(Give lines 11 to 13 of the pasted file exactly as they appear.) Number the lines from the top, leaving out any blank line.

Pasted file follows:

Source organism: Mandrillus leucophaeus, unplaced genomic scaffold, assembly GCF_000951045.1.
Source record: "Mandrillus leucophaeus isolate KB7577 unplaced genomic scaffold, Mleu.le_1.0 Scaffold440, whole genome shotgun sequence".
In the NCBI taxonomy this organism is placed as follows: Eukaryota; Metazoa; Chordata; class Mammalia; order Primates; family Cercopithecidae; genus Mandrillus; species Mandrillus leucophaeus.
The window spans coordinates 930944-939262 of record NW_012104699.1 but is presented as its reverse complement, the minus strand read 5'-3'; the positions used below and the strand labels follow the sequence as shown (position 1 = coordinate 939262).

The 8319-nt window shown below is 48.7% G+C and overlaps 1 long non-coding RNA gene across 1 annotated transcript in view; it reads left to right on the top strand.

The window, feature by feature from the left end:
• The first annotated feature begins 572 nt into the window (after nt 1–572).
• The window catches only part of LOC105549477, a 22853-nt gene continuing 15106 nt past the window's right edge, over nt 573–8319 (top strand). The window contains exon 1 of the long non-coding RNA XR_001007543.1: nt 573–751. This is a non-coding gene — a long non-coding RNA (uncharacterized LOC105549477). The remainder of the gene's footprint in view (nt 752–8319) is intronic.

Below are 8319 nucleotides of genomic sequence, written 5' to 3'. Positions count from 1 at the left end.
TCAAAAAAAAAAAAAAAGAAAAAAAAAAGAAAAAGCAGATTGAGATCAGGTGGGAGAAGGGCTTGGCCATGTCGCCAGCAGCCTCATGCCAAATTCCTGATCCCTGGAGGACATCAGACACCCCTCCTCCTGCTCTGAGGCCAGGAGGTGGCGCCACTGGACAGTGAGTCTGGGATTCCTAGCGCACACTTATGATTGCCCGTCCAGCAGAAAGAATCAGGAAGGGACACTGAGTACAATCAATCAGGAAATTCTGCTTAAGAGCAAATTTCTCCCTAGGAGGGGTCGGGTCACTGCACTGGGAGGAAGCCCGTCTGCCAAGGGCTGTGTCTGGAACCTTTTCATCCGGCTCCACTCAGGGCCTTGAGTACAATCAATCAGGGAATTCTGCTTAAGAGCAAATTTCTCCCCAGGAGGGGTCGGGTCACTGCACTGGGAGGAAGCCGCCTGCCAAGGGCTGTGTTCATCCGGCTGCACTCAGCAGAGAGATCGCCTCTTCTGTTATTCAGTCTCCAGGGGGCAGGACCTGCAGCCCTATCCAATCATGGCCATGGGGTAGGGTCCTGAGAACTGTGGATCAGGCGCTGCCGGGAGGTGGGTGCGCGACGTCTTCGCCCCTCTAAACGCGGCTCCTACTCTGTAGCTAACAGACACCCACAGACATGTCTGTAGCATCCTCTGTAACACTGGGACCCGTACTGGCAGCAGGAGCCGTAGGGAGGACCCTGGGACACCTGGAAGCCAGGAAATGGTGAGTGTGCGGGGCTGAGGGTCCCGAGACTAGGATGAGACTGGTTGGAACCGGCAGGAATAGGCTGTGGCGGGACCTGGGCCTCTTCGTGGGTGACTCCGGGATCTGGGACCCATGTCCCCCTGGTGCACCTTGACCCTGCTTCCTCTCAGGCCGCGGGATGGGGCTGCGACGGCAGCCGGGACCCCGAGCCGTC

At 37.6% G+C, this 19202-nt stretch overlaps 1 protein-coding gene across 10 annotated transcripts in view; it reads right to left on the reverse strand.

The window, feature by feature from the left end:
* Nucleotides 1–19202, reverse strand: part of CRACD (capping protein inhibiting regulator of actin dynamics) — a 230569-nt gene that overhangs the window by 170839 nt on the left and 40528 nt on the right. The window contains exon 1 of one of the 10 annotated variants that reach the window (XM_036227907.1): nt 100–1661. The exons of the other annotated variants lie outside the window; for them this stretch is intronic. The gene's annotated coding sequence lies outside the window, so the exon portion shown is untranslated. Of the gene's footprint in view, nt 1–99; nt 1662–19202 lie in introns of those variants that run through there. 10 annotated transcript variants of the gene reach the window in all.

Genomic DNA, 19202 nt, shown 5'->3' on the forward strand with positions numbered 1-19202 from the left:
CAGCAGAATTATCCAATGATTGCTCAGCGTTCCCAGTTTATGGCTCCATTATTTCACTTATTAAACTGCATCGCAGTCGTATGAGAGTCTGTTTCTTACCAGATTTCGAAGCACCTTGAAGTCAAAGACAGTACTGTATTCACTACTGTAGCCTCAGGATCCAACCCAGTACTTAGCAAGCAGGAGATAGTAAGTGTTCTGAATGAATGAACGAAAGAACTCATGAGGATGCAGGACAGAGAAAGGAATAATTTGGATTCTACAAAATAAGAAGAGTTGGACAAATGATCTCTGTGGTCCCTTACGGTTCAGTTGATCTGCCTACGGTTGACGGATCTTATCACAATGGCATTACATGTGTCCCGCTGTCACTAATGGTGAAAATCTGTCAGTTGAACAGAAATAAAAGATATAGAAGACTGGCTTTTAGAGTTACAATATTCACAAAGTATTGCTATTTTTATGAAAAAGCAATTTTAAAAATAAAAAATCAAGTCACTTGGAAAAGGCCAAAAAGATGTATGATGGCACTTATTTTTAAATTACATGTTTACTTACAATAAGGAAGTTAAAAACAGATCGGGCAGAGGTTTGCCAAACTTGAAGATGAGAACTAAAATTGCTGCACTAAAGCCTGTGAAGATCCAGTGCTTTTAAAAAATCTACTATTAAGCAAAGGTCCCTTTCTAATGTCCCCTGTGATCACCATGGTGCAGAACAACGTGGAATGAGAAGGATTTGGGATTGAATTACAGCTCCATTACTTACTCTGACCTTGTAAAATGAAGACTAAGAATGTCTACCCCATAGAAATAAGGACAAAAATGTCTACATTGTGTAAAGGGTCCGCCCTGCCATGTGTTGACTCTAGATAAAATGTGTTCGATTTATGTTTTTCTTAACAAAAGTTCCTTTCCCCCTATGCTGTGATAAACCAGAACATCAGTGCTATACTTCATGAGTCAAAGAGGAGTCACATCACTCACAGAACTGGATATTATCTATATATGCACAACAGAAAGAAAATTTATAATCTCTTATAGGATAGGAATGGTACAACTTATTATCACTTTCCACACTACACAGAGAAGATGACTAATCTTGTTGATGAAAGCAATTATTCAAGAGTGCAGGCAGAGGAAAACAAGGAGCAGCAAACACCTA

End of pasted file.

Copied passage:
At 37.6% G+C, this 19202-nt stretch overlaps 1 protein-coding gene across 10 annotated transcripts in view; it reads right to left on the reverse strand.

The window, feature by feature from the left end:
* Nucleotides 1–19202, reverse strand: part of CRACD (capping protein inhibiting regulator of actin dynamics) — a 230569-nt gene that overhangs the window by 170839 nt on the left and 40528 nt on the right. The window contains exon 1 of one of the 10 annotated variants that reach the window (XM_036227907.1): nt 100–1661. The exons of the other annotated variants lie outside the window; for them this stretch is intronic. The gene's annotated coding sequence lies outside the window, so the exon portion shown is untranslated. Of the gene's footprint in view, nt 1–99; nt 1662–19202 lie in introns of those variants that run through there. 10 annotated transcript variants of the gene reach the window in all.